I'm attempting to add Custom CSS to Modern Pages. The method I attempted was trying to add alternate CSS to the Master Page. This worked on the homepage, but not the new "Modern" Site Pages. It appears that this may not be supported with 365 (annoying), but I wanted to see if anyone knew some kind of work around.

Simply, I have a File Viewer set up to read an Excel Doc. I'm literally only trying to extend out the .CanvasZone element beyond it it's max width of 1280px so that all cells can be read without scroll bars.

4 Answers 4


Probably not the answer you're looking for, but in the interest of letting you know that you're not crazy and possibly saving you some cycles: modern pages don't inherit from a master page that we have access to edit, nor do they use the alternate CSS setting. Basically everything you've come to understand about SP Online client-side development, SharePoint-hosted add-ins, etc ... throw a good chunk of it out when considering modern pages.

You can still land CSS into modern pages manually, possibly could script it out or create a modern web part with the content in it, but this would not work for list views or other built-in modern pages. As far as I know, nothing can be applied globally in modern mode, such as site-level user custom actions.

Check out Customizing "modern" site pages. You'll see the master page & alt css in the "not supported" list.

Supposedly more customization options are forthcoming. I haven't seen a date for any of that, though.

If any of you community-types out there know differently, please chime in.


You could investigate writing a SharePoint Framework Application Customizer:


Amongst other things, this will let you load custom CSS and JavaScript on modern pages.

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  • @joel-jeffery Thanks for posting this. Looks promising. Commented Nov 20, 2017 at 17:36

Although this method is NOT supported by Microsoft, as Joel mentioned, you can build an SPFx Extension (application customizer). Not supported because Microsoft can change the DOM and/or class name, which could break your CSS overrides. That being said it does work, but you'll want to communicate that to your client or IT management.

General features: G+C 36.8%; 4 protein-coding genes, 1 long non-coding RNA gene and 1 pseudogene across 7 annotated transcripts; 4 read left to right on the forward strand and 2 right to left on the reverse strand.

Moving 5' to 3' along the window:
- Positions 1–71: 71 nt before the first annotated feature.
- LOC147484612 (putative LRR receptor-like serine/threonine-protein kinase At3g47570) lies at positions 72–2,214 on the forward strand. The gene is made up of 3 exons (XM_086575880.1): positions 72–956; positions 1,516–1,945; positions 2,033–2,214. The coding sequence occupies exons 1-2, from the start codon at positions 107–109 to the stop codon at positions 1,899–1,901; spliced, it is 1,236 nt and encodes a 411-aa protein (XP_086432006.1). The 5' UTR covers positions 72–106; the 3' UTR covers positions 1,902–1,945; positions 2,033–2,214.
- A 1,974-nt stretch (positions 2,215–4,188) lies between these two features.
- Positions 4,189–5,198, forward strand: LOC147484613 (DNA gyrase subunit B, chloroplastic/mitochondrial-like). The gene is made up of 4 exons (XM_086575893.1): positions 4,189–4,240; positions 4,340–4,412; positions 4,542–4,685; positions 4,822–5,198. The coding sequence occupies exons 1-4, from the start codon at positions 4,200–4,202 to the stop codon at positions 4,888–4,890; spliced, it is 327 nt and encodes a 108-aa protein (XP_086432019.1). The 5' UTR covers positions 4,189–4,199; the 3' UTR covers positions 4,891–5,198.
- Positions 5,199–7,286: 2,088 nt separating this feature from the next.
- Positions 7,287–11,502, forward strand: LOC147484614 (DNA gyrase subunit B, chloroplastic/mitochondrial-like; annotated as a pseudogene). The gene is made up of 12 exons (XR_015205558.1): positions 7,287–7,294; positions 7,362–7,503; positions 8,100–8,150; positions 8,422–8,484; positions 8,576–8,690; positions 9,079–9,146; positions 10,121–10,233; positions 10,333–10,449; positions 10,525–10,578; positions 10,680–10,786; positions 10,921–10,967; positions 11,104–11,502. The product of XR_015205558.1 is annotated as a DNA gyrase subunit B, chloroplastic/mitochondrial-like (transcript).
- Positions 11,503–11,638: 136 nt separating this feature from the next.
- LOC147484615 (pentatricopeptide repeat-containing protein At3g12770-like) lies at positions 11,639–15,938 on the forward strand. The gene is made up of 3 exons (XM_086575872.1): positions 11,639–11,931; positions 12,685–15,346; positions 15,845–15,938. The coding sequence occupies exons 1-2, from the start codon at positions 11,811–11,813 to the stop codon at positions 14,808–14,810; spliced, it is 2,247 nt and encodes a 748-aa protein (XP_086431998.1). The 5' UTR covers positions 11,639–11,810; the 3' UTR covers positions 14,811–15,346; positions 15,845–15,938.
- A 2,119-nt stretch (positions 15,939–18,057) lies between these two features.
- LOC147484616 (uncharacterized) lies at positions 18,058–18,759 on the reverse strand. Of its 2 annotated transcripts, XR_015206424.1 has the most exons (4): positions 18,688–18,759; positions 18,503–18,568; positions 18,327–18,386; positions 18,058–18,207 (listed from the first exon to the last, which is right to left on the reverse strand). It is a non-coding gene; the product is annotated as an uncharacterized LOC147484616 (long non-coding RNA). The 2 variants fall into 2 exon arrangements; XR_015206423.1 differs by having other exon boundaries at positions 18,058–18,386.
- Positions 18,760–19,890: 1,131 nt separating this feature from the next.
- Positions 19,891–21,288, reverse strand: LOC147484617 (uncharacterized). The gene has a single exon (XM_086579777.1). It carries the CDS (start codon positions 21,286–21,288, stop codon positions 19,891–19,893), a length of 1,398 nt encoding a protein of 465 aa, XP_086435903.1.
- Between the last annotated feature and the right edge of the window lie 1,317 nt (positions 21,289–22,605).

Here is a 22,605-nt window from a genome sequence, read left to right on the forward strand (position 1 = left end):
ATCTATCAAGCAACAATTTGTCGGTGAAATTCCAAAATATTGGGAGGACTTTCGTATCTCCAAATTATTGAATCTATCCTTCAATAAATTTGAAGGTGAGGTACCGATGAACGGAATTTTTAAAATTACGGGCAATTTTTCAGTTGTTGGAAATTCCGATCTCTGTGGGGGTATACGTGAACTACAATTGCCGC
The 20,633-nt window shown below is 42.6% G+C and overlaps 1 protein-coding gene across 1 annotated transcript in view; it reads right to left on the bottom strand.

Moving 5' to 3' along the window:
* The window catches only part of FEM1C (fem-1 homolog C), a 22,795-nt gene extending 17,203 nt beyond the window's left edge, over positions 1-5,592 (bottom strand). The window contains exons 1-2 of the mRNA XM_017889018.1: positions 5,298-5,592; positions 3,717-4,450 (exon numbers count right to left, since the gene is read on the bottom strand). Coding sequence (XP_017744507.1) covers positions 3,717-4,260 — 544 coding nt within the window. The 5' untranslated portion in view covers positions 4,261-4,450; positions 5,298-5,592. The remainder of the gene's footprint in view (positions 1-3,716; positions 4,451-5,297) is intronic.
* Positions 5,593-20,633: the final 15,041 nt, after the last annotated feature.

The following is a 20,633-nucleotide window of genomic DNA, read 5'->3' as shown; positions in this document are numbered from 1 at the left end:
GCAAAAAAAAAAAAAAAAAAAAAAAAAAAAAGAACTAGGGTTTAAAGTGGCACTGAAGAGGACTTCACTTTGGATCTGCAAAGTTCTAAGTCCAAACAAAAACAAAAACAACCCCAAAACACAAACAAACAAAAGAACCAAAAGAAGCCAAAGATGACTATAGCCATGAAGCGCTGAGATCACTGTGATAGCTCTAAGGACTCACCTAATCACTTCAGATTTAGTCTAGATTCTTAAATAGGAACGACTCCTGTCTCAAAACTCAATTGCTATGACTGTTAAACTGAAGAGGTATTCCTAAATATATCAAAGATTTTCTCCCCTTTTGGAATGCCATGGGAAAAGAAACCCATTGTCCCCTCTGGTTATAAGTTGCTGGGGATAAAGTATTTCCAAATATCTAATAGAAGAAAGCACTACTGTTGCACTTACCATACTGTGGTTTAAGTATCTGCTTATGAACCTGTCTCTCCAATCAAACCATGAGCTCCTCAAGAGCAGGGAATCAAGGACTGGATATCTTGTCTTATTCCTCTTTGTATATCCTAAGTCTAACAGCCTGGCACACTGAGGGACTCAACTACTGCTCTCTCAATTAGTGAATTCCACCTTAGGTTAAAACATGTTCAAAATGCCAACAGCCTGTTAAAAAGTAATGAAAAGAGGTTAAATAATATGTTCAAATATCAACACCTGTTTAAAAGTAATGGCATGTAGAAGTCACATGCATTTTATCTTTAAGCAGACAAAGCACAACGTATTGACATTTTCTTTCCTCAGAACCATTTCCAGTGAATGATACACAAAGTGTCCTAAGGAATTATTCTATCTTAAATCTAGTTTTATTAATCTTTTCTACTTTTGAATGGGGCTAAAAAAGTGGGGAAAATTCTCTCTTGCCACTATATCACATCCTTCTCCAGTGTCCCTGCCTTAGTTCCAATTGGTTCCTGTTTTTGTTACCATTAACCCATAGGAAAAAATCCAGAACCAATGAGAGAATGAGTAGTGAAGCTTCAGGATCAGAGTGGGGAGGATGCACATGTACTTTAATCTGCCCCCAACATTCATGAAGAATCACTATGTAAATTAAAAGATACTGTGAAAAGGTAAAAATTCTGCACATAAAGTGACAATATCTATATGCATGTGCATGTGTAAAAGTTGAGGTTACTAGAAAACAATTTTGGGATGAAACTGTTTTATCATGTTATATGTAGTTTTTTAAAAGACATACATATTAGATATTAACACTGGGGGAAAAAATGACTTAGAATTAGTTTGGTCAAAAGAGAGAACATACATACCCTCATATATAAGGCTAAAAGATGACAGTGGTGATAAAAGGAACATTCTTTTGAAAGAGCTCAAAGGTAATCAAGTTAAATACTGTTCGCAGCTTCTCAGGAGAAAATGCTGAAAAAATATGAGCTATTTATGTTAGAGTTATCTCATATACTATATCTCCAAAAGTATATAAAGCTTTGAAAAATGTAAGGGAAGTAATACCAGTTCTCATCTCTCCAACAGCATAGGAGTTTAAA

I recently used the Top Placeholder to drop CSS onto all modern pages. To get started, as Joel mentioned, go to Using Page Placeholders with Extensions.

In my code I was simply overriding styles, and fortunately I did not have to use any !important enforcement.

Add the .scss file to your project:

enter image description here

The CSS:

In your scss file, make sure everything is within :global{}, like this:

    background-color: f2f2f2;

    background-color: f9f9f9;

The ApplicationCustomizer.ts file:

Once you have your Top placeholder in place and working, you'll want to pull in your CSS into the placeholder. It should look something like this:

private _renderTopPlaceHolder(): void {

  if (!this._topPlaceholder) {
    this._topPlaceholder =
        { onDispose: this._onDispose });

  if (this._topPlaceholder.domElement) {
    this._topPlaceholder.domElement.innerHTML = "<div></div>";

You should be able to test this by running:

gulp serve --nobrowser

Now, visit a modern page, and don't forget to add the query string to the end:

?loadSPFX=true&debugManifestsFile=https://localhost:4321/temp/manifests.js&customActions={"e5625e23-5c5a-4007-a335-e6c2c3afa485":{"location":"ClientSideExtension.ApplicationCustomizer","properties":{"testMessage":"Hello as property!"}}}

Also, don't forget to update the GUID in that query string to your solution id found in the package-solution.json file in your project. The bottom of Build a Hello World Extension shows you how to do this.


Theres a modern script editor now that you can utilize: https://github.com/SharePoint/sp-dev-fx-webparts/tree/master/samples/react-script-editor

Install it, add it to a page and you can add CSS styling through <style> tags.

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